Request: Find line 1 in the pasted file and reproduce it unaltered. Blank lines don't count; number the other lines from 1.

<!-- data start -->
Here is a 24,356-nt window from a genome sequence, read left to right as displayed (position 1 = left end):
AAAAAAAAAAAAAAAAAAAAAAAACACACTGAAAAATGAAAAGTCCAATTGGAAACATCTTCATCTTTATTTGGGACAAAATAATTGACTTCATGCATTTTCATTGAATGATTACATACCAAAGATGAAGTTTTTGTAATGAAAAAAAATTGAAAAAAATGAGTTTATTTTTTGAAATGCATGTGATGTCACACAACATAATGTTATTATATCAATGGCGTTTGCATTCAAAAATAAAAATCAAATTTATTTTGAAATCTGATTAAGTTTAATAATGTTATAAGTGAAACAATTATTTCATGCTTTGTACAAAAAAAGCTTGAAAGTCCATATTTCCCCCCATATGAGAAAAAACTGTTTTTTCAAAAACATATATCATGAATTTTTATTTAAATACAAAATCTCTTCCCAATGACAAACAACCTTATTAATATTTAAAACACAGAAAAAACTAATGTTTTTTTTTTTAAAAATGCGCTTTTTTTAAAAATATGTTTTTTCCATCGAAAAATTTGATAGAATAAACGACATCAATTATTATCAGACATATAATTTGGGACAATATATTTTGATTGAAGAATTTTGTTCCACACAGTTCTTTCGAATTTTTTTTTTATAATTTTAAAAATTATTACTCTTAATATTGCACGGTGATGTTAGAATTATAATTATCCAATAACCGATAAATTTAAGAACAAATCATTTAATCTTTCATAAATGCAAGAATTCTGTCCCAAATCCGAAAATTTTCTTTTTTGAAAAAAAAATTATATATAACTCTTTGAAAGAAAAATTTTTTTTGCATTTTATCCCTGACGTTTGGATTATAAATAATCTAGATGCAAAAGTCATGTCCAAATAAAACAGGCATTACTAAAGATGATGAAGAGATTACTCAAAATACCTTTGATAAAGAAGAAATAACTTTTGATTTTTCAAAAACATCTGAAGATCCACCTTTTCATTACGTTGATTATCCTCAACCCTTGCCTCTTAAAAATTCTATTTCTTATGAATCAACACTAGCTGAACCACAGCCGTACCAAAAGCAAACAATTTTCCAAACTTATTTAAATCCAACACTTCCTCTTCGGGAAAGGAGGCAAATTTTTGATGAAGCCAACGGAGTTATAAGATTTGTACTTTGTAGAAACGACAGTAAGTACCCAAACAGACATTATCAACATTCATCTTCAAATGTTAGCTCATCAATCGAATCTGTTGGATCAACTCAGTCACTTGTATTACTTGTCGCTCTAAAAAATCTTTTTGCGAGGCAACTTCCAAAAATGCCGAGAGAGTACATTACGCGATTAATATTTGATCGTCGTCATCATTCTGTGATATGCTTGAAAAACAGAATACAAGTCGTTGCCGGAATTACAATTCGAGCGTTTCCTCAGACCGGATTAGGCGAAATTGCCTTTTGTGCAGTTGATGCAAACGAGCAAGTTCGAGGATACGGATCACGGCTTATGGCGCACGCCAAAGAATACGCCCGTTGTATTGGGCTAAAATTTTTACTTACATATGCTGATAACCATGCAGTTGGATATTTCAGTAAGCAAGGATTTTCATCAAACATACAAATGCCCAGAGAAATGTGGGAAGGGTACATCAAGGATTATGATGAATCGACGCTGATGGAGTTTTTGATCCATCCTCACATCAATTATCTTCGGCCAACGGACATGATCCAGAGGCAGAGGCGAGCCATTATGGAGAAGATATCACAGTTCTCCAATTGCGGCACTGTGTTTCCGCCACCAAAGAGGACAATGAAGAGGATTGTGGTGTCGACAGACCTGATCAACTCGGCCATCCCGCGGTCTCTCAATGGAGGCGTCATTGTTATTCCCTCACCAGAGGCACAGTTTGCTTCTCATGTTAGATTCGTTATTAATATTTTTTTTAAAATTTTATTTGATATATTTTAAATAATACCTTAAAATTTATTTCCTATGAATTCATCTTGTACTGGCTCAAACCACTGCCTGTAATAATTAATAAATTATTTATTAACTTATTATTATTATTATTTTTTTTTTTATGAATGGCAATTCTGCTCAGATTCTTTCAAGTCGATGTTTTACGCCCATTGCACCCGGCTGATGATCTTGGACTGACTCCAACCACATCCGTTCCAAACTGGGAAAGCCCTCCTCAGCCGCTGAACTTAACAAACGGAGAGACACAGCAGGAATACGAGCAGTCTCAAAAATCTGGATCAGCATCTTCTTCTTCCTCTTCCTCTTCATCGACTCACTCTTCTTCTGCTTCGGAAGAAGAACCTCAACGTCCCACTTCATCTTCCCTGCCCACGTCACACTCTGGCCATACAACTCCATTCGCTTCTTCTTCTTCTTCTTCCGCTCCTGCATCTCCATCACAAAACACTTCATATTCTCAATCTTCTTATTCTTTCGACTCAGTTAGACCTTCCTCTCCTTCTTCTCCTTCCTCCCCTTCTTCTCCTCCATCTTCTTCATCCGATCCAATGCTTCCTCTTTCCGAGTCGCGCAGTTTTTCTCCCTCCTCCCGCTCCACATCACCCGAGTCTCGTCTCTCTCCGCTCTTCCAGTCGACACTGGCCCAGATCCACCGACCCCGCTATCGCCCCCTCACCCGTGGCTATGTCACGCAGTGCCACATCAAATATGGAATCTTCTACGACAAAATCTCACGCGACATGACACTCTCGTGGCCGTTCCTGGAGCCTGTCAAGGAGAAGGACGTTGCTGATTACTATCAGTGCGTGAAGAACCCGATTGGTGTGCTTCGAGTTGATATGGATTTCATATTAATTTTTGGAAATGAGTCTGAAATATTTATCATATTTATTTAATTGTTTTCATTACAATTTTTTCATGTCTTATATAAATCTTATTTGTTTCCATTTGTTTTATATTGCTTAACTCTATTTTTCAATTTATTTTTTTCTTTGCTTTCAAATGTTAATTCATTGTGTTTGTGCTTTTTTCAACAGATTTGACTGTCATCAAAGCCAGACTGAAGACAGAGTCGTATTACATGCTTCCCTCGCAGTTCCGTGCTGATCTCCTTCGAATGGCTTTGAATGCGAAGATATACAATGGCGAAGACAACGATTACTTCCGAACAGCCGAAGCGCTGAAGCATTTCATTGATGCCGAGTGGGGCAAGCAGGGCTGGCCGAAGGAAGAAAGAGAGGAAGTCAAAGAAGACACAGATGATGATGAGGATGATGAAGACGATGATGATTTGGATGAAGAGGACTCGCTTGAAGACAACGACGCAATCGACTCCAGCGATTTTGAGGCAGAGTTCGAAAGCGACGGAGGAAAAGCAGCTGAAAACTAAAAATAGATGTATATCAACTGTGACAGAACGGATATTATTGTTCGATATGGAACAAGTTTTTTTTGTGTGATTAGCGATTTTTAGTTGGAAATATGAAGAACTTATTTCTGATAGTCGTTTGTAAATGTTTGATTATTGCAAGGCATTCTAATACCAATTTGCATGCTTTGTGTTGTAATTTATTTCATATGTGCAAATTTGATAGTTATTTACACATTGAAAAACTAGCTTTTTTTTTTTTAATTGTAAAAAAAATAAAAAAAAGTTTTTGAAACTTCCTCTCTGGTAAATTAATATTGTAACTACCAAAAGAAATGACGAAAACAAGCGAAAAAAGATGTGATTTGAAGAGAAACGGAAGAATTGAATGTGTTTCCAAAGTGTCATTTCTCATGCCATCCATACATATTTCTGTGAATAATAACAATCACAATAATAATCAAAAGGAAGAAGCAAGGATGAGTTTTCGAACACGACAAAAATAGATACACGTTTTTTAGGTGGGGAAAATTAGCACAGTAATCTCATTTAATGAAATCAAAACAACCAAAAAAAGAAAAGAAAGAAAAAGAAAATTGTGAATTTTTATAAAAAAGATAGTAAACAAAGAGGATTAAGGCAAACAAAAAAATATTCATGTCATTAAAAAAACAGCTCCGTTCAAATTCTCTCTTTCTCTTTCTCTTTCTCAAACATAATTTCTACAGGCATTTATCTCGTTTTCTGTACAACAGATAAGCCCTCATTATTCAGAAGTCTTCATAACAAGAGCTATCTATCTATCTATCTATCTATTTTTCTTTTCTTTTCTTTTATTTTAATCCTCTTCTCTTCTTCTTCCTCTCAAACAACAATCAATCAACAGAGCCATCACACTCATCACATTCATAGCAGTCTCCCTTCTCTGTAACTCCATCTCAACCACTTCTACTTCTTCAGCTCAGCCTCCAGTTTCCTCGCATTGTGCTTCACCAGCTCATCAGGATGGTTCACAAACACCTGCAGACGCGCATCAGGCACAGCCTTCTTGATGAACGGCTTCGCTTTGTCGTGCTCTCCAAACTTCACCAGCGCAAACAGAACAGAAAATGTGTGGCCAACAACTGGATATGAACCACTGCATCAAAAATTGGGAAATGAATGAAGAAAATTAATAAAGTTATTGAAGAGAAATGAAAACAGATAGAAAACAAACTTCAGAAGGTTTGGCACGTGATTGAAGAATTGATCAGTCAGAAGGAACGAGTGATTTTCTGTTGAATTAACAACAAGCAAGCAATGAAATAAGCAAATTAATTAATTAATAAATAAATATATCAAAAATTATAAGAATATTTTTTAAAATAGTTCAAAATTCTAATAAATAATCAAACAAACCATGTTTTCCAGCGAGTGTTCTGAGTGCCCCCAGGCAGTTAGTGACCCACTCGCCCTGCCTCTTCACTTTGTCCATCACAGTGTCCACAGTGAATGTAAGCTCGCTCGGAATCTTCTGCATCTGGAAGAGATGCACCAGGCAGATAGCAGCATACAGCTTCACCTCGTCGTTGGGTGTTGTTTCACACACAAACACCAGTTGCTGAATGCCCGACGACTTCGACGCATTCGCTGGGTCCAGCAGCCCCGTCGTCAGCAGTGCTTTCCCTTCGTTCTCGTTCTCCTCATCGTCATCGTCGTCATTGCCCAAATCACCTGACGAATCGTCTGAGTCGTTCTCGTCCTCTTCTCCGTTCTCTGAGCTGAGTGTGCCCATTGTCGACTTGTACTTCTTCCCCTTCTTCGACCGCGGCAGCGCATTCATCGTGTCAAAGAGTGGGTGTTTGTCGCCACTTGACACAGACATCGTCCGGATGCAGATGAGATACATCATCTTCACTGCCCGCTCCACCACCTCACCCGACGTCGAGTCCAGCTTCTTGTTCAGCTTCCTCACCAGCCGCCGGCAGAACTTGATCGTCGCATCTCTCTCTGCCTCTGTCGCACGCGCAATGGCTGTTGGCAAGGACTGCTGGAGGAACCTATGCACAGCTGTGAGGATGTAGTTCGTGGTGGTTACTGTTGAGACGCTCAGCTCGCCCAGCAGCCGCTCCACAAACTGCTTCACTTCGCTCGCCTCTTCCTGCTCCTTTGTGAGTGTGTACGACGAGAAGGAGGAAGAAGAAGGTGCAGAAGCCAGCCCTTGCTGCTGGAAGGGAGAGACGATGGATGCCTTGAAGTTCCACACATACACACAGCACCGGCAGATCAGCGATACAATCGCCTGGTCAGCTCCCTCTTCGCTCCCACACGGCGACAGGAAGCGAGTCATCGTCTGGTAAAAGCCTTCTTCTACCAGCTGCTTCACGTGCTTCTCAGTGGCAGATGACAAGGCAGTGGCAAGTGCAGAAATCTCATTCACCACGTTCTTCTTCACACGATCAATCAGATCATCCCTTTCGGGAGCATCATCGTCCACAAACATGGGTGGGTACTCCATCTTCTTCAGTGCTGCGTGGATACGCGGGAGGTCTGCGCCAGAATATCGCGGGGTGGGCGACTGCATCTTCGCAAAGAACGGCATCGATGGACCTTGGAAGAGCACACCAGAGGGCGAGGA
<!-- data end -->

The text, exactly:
Here is a 24,356-nt window from a genome sequence, read left to right as displayed (position 1 = left end):